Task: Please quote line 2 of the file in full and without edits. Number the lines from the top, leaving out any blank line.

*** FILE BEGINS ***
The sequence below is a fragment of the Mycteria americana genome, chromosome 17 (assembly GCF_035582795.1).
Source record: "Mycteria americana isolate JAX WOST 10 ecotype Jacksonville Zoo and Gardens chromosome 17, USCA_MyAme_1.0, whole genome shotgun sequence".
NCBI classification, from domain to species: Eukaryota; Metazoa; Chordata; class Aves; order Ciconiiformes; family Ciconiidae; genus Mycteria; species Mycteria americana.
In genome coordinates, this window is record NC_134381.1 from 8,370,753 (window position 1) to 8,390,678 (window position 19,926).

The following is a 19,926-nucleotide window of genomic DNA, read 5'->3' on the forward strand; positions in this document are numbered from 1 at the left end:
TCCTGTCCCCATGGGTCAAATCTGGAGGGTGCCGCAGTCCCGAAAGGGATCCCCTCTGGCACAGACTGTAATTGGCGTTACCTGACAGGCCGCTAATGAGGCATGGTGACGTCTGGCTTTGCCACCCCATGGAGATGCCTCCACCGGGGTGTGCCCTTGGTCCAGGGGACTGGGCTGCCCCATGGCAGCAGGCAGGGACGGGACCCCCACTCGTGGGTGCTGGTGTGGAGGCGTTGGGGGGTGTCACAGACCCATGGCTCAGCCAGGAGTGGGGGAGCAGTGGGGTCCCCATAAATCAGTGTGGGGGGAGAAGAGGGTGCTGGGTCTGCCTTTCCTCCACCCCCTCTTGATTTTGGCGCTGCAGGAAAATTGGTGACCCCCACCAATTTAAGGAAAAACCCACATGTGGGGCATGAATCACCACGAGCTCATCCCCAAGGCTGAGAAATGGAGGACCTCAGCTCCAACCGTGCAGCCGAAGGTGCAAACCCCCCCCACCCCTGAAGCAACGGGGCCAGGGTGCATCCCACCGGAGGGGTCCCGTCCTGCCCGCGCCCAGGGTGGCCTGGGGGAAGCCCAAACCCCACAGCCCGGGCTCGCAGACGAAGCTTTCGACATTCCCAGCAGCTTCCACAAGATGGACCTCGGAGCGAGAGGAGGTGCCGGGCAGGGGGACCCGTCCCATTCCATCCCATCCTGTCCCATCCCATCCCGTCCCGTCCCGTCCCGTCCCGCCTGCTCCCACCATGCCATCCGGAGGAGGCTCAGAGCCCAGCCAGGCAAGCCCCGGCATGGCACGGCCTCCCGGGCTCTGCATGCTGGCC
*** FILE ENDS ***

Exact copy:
Source record: "Mycteria americana isolate JAX WOST 10 ecotype Jacksonville Zoo and Gardens chromosome 17, USCA_MyAme_1.0, whole genome shotgun sequence".